In the early 1980s the US Air Force commissioned Lucian Pye, an eminent sinologist, to write a report on how Chinese negotiate with foreigners. Published in 1982, it was called Chinese Commercial Negotiating Style.
A friend of mine recommended Pye’s work to me recently, saying he wished he had read it twenty years ago when he first started working in China. Based on extensive interviews with Americans engaged in China trade, Pye’s paper analyzes the negotiating style the Chinese use with American businesspeople. To control for American cultural bias, Japanese traders were also interviewed. Pye’s overall conclusion was that the way most Sino-American negotiations are initiated usually sets in motion a process that helps the Chinese side achieve its preferred strategies and tactics.
Though some of Pye’s political and economic observations are, quite understandably, now rather dated, I was nonetheless struck by his report’s enduring relevance and, like my friend, I now recommend it to anyone interested in doing business with China. To merely summarize his work would be to do it a disservice so I have attempted to draw out some of his major themes and look at them in a series of posts. A recurring theme is Chinese mastery of contractual preliminaries.
In Pye’s view, foreigners often follow the historical practice of coming as guests seeking permission to do business in China. This naturally casts them in the role of supplicants asking for Chinese beneficence. They are visitors from afar and their hosts call the tune on the procedures and the timing of meetings. Problems associated with visas, invitations and access to officials or business leaders contribute to foreign anxiety about “doing the wrong thing” when doing business in China. So when problems arise, the foreigners are prone to suspect they are somehow at fault. In this way, the Chinese hosts gain the advantages of surprise and uncertainty in agenda arrangements.
According to Pye, the Chinese tend to limit preliminary exchanges to generalities so as to size up the foreign party and to determine its vulnerabilities, especially any lack of patience. At the same time, foreign business leaders tend to jump straight in. The novelty and status associated with visiting China frequently compel foreign CEOs to be the first to engage in talks with the Chinese, without waiting for subordinates to prepare the ground. The graciousness and bountifulness of Chinese hospitality can make the foreign visitor feel awkward about being too businesslike. Consequently, foreign CEOs tend to be very obliging in following the Chinese practice of seeking initial agreement on very general principles, without clarification on the specific details. Much of what occurs at the preliminary stage has a tacit quality and foreigners frequently misjudge their progress. In taking this approach, Pye says, foreigners violate one of the first principles of negotiations and diplomacy — summit meetings should never take place without extensive preliminary spadework by subordinates.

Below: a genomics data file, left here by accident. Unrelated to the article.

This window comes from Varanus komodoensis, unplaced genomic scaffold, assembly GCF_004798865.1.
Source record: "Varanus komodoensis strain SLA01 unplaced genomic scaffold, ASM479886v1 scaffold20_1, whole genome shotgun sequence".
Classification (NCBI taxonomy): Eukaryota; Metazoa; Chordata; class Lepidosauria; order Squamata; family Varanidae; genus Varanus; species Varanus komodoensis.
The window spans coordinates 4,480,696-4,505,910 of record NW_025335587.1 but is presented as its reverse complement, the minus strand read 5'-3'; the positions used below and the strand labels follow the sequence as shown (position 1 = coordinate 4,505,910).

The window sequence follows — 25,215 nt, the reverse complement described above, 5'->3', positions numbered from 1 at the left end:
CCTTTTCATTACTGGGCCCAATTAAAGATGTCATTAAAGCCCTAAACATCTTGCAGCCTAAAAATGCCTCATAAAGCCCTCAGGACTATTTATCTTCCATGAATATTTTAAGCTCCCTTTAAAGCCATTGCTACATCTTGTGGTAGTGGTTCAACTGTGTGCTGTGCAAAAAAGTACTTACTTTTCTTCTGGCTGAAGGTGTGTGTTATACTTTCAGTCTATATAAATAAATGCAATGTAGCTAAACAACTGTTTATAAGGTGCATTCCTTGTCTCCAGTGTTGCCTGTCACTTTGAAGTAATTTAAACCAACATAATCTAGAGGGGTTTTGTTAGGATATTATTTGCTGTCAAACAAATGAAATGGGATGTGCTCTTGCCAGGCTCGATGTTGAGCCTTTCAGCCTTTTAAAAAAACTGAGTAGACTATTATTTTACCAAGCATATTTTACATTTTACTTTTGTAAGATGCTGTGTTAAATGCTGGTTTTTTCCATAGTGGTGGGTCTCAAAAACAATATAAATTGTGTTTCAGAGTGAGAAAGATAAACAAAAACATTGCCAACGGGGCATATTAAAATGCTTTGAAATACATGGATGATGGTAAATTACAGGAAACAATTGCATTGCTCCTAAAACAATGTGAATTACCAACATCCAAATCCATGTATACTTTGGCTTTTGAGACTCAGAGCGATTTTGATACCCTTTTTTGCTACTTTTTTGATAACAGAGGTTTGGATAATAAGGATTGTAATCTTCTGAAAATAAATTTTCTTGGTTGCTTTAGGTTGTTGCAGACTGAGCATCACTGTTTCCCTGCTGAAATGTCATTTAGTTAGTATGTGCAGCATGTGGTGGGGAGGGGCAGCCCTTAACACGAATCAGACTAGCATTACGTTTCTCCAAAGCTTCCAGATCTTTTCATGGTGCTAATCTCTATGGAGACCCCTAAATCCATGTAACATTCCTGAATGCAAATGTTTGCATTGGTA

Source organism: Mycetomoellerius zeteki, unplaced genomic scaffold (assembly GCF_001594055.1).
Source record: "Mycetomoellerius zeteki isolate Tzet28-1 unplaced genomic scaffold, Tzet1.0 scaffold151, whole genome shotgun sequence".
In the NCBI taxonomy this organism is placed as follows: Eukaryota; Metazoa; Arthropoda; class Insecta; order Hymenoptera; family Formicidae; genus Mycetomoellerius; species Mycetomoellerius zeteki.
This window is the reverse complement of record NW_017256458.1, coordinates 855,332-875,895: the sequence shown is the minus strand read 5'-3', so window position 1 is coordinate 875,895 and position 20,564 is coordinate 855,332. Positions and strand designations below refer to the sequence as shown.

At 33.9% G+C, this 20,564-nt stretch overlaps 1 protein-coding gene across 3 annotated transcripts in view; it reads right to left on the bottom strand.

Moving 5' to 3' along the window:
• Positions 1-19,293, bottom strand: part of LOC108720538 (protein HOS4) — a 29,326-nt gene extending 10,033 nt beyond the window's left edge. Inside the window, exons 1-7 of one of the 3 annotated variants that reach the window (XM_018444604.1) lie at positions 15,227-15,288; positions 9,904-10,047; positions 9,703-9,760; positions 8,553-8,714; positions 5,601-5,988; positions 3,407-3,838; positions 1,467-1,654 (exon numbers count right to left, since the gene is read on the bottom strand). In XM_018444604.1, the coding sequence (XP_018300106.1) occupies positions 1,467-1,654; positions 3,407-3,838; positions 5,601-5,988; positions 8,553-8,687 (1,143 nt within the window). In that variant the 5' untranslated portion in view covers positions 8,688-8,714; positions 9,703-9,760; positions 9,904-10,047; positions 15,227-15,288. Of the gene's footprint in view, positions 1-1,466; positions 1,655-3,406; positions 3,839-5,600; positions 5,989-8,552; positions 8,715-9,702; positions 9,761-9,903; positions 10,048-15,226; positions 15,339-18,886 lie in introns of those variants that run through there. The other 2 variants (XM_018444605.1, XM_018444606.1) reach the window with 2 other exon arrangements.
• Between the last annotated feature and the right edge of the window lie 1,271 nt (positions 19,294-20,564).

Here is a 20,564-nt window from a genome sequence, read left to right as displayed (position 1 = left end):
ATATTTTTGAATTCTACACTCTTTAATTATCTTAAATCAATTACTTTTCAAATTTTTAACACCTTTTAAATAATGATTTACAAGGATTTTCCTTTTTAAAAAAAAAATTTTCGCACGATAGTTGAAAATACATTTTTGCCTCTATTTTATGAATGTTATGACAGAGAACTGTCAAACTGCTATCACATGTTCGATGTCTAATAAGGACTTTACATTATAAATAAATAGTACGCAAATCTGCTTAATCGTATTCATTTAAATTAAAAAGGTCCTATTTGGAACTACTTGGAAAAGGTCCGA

When mid level executives are later sent in to work out the details of a contract they usually discover that the Chinese want to rely on the agreed “principles” that were put in place by the CEO. Such principles were often taken by the foreigners to be no more than ritual statements but the Chinese tend to use them to practical advantage by suggesting the other party has not lived up to their “spirit.” See China LOI and MOU: Don’t Let Them Happen to You. Instant authorities on China, these CEOs returned from their initial visits to report success, saying they found the Chinese to be cooperative and gracious. The mid level executives and others tasked with working out details then come under great pressure. They are constrained to avoid acting in ways that might irritate the Chinese and spoil relationships established by the boss. So, when the big guns are sent in first the foreigners lose the advantage of dispatching their highest people for critical negations at the consummation of the deal. Their second appearances must now be limited to generalities where civilities prevail.
I found Pye’s observations both persuasive and broadly consistent with my own experience. Having said that, he is clearly more concerned with the affairs of government and large corporations than he is with SMEs or creatives who may not have support available from a middle level of management or administration. The pitfalls Pye identifies can be minimized, he says, if foreigners recognize that in the initial stages of negotiations, the Chinese usually only want highly generalized in-principle agreement to the effect that a relationship is possible.